Pharmaceutical Companies to Increase COVID Vaccine Supplies Soon

Manufacturers of the COVID-19 vaccine told Congress on Tuesday that they expect a big jump in dose delivery over the next month, and the companies insist they will be able to provide enough for most Americans to get vaccinated in the summer.

By the end of March, Pfizer and Moderna expect to have provided the US government with a total of 220 million doses of COVID-19, a large increase from the roughly 75 million doses shipped so far.

“We think we’re on the right track,” Moderna president Stephen Hoge said, describing the ways the company has increased production. “We think we are in a very good place.”

A third vaccine, from Johnson & Johnson’s Janssen Biotech unit, is expected to receive the green light from regulators soon. The Biden administration said Tuesday that it expects about 2 million doses of that single-shot vaccine to be shipped in the first week, and the company told lawmakers it should provide enough doses for 20 million people by the end of March. .

Heading into the summer, Pfizer and Moderna expect to complete the delivery of 300 million doses each, and J&J aims to provide an additional 100 million doses. That would be more than enough to vaccinate all American adults, the goal set by the Biden administration.

Two other manufacturers, Novavax and AstraZeneca, also have COVID-19 vaccines in the pipeline and hope to add them to those totals eventually.

When deliberately asked if they face a shortage of raw materials, equipment or funds that would disrupt those schedules, all manufacturers expressed confidence that they had sufficient supplies and had already addressed some of the first bottlenecks in production.

“At this point, I can confirm that we are not seeing any shortages of raw materials,” said John Young, Pfizer’s chief commercial officer.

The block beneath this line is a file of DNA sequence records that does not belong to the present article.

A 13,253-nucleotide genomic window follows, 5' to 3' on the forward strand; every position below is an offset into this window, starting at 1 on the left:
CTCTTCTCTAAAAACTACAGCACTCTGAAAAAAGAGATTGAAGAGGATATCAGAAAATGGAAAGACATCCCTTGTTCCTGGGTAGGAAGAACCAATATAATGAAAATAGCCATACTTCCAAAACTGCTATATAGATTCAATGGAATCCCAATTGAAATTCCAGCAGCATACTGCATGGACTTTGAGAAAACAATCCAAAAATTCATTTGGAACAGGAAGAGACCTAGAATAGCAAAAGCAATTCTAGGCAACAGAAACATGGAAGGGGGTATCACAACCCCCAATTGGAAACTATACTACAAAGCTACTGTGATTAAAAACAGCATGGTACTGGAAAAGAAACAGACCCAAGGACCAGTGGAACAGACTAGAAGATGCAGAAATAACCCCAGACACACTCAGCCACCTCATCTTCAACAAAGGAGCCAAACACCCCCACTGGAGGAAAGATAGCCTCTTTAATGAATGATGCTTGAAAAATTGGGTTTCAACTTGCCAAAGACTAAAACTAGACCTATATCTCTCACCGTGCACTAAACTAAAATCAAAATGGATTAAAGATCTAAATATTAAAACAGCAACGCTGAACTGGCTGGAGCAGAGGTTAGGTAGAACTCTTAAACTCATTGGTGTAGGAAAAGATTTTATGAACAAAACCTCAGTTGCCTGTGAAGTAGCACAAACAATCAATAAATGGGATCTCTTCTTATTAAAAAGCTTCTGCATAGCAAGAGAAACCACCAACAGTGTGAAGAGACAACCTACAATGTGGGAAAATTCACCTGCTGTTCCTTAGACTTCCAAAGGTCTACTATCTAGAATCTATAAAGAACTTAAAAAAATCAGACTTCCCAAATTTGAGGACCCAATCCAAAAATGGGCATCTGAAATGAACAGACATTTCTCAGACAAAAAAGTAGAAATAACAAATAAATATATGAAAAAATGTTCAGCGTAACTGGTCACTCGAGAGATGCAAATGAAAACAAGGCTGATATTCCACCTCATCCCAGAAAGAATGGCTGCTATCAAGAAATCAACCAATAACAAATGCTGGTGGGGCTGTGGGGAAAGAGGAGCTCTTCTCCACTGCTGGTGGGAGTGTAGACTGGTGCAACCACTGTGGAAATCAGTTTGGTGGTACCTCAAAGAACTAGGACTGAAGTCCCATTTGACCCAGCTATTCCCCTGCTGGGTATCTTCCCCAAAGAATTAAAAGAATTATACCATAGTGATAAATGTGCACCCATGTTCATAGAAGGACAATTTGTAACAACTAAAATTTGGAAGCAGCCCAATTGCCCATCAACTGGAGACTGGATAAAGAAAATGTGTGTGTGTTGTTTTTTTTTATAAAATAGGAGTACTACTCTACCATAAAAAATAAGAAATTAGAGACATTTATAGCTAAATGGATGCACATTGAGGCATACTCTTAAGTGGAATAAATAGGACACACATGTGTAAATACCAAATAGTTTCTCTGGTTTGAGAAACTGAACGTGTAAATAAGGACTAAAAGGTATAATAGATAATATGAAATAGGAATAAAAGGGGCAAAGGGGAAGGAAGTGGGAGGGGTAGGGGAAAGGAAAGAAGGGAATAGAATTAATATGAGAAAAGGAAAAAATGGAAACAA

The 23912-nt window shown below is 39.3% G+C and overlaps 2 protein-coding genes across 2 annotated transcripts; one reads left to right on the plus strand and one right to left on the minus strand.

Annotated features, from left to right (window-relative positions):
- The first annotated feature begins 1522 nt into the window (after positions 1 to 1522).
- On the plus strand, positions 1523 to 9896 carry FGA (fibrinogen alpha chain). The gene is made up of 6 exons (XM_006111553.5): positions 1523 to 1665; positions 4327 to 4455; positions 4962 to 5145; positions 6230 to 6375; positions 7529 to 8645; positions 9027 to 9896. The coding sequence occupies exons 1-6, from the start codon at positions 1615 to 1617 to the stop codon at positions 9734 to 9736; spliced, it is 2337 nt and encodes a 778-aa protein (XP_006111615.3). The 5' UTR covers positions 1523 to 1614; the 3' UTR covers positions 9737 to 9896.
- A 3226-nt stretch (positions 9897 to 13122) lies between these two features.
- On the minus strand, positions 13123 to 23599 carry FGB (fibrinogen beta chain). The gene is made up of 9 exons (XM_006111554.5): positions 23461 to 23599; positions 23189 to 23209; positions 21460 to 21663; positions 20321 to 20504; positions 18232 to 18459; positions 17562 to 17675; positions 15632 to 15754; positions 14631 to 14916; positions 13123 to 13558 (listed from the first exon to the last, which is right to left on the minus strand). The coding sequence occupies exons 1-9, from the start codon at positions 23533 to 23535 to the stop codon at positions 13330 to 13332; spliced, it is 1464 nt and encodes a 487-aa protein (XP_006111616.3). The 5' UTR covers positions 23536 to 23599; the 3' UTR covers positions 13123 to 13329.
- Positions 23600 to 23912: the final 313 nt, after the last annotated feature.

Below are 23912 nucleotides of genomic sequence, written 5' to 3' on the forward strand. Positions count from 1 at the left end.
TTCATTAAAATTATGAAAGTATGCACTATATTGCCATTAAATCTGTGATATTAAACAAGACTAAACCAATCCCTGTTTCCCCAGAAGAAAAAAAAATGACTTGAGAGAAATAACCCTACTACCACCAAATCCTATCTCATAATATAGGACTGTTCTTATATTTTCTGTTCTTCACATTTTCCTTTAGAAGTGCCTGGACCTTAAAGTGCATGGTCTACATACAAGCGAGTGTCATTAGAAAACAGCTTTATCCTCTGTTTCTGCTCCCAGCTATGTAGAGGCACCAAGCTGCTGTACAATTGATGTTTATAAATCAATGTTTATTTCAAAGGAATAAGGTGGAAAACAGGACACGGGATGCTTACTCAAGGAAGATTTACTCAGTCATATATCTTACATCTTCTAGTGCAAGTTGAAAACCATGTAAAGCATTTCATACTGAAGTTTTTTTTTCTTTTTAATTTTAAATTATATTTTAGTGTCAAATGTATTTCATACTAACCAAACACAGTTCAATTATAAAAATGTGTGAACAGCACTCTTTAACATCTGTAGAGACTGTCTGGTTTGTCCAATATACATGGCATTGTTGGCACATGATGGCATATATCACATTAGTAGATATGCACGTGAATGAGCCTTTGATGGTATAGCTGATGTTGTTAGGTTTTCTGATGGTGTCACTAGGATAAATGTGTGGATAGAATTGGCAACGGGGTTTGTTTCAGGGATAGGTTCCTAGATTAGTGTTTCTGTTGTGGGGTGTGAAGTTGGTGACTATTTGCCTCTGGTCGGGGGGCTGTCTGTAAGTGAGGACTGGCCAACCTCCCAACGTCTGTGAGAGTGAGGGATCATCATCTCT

A House subcommittee hearing came as American vaccines continue to ramp up after a slow start and recent disruptions caused by winter weather. More than 44 million Americans have received at least one dose of the Pfizer or Moderna vaccine, and about 1.4 million per day received a first or second dose during the past seven days, according to the Centers for Disease Control and Prevention. Diseases.

But state health officials say demand for vaccines still far outstrips limited weekly shipments provided by the federal government.

“The most pressing challenge now is the lack of vaccine dose supplies,” said Rep. Diana DeGette, Democrat of Colorado, opening the hearing. “Some of the companies here are still short of the number of doses they initially promised to deliver when they last testified before this subcommittee in July.”

Both Pfizer and Moderna failed to meet delivery quotas for initial doses of their vaccines at the end of last year. That led Congress to scrutinize companies’ plans for vaccine development and delivery, which benefited from $ 16 billion in federal funding.

“A significant amount of US tax dollars was invested to be able to produce the vaccine immediately after approval,” said Rep. David McKinley, a West Virginia Republican, who asked executives why they were still unable to meet demand from the vaccines.

Nearly 14% of Americans have received at least one starting dose of the Pfizer and Moderna two-shot regimen vaccines.

The Trump administration’s Operation Warp Speed ​​focused most of its efforts on racing vaccines through research, development and manufacturing. But little planning or funding went into coordinating state and local vaccination campaigns. That effort is now accelerating with plans for mass vaccination sites and an ever-increasing supply distributed to pharmacy chains.

Rep. Frank Pallone, a Democrat from New Jersey, questioned J&J vice president Richard Nettles about why the company has fallen behind the schedule outlined in its federal contract, which included delivering 12 million doses by the end of February. .

Nettles said only that the company has faced “significant challenges” due to its “highly complex” manufacturing process. But he noted that the company is partnering with pharmaceutical company Sanofi to further expand production.

“This has been an unprecedented effort to expand the manufacture of a vaccine against a disease that did not even exist more than a year ago,” Nettles told lawmakers.

Even without manufacturing or supply disruptions, other problems could delay or prevent the US from vaccinating enough Americans to achieve herd immunity, which is when so many people have protection against a virus that it runs out of potential hosts and leaves to spread to the whole community. it is protected. In the case of the coronavirus, experts say that the threshold to reach herd immunity could reach 90%.

About 1 in 3 Americans say they definitely or probably will not get the vaccine, according to a recent survey by the Associated Press-NORC Public Affairs Research Center. Safety concerns were the most frequently cited reason for vaccinating vaccines, even though few serious side effects were reported with currently available vaccines.

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